Devils on Horseback

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If you’re looking for the perfect party bite that everyone will love, look no further. These sweet, salty treats disappear almost immediately. The crunch of the bacon, the creamy filling of the date, no one will be able to resist (ok, maybe the vegetarians…).

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Valentine’s Chocolate Mousse

After recently watching Robert Irvine whip up a chocolate mousse on Chopped, I needed to experiment and make my own. I made one or two as a kid, but I had somehow tricked myself into believing that they were too difficult for me to make now, boy, was I wrong! This treat came together in just minutes, sat for the afternoon and was the perfect chocolate bite after dinner. These would be great for a dinner party when you want to make dessert ahead of time, as a chocolately delight for your Valentine or just for those nights when chocolate starts calling your name.finish

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Back to Basics: Homemade Chicken Stock

Ever wander through somewhere, pick up a certain smell and immediately find yourself lost in a sea of memories? You’re not alone. The human brain’s anatomy is designed to link your sense of smell to the parts of your brain linked with memory (Interesting read https://www.psychologytoday.com/blog/brain-babble/201501/smells-ring-bells-how-smell-triggers-memories-and-emotions). For me, the smell of chicken stock immediately reminds me of winter at mom’s house. Mom makes some of the best chicken noodle soup out there and always makes her own chicken stock from scratch. The smell of it bubbling away brings me back to memories of slurping away at soup over dinner or the one time I ate 7 bowls of it in one sitting and instantly cured the bronchitis I had been suffering from. Knowing how to make your own stock will help you waste fewer food scraps, improve the depth of flavor in any dish you’re making, fill you with a sense of self-sufficiency and fill your home with some wonderful smells.finished

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Mini Pork Meatballs

For Christmas dinner at my mom’s house we tried something a little different this year and made a gorgeous fondue spread. We had tons of veggies, some great gluten-free focaccia to go with the cheese and beautiful duck breasts that my mom made a great bone broth to go with. We also tried to make these mini meatballs, and it’s not that we weren’t successful with them, it’s just that we ate them before they could make it to the plate…woops! I’m excited to share these easy, tasty mini meatballs. These meatballs can be tossed with a lovely tomato sauce, eaten by themselves, or, if you’re patient, dipped in your favorite fondue.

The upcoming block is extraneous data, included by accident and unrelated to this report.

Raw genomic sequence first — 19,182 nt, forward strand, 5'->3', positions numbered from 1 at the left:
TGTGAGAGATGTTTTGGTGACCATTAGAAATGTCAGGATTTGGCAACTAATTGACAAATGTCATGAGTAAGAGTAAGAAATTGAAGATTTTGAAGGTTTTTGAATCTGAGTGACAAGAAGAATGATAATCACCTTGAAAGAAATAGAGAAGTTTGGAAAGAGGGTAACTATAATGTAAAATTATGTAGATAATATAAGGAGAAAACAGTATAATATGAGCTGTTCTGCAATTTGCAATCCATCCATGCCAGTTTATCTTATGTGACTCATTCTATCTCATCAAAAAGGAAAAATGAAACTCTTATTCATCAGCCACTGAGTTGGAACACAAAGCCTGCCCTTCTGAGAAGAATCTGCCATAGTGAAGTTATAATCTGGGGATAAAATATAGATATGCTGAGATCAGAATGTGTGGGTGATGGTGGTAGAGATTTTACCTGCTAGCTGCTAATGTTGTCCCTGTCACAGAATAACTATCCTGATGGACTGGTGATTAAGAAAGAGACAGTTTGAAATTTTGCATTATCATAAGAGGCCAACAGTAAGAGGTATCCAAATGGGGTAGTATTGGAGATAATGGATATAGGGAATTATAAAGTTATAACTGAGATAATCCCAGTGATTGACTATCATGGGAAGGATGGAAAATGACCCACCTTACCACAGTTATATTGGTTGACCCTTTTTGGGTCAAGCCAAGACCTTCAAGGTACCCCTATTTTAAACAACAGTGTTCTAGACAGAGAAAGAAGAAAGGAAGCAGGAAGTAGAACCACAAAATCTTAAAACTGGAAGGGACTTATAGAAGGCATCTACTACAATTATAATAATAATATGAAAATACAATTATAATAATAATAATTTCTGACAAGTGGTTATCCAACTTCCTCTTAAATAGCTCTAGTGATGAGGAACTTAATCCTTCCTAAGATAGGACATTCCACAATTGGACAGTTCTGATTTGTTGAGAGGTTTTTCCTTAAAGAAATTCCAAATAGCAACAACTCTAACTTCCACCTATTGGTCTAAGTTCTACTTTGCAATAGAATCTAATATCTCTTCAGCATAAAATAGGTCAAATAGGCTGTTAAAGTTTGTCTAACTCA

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Creamy Slow Cooker Tomato Basil Soup

We’re starting the new year with some freezing temps here in Denver. Today’s high is 1 whole degree-brr! That means soup time! I’m excited to share my creamy tomato basil soup with you. This is a wonderful set-it-and-forget-it soup. Made with beautiful San Marzano tomatoes and fresh herbs, this is an easy way to get your veggies in and enjoy a belly warming soup.

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Pork Chops and (Ugly) Pear Chutney

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I stood there aghast watching as the supermarket employee casually pulled up the nearest trash can and plucked pear after pear from the display and threw each one away. Just threw them away. Were they moldy? No. Were they recalled for a health reason? No. Their crime was that they were bruised. Not pretty enough. I couldn’t believe it. He must have thrown away 50 pears before I asked him if I could have a couple. “Sure,” he said, “but they’re ugly”. I told him that was precisely why I wanted them.

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Our food waste statistics in this country are staggering. Feeding America estimates that we waste approximately 70 billion pounds of food in America each year (http://www.feedingamerica.org/about-us/how-we-work/securing-meals/reducing-food-waste.html), and a recent report from UNEP and the World Resources Institute, estimates that “one-third of all food produced worldwide, worth around US$1 trillion, gets lost or wasted in food production and consumption systems. When this figure is converted to calories, this means that about 1 in 4 calories intended for consumption is never actually eaten” (http://www.worldfooddayusa.org/food_waste_the_facts).

So, what can we do? Start with education. Educate yourselves and your families about cooking, meal planning and how to use fresh foods. Save and reuse leftovers, and craft recipes like this one that use bruised or leftover foods from your fridge. Most importantly though, let’s all work together to craft a community of food consciousness. Let’s work together in our food banks this Thanksgiving, let’s get our hands dirty in the garden and let’s get cooking!

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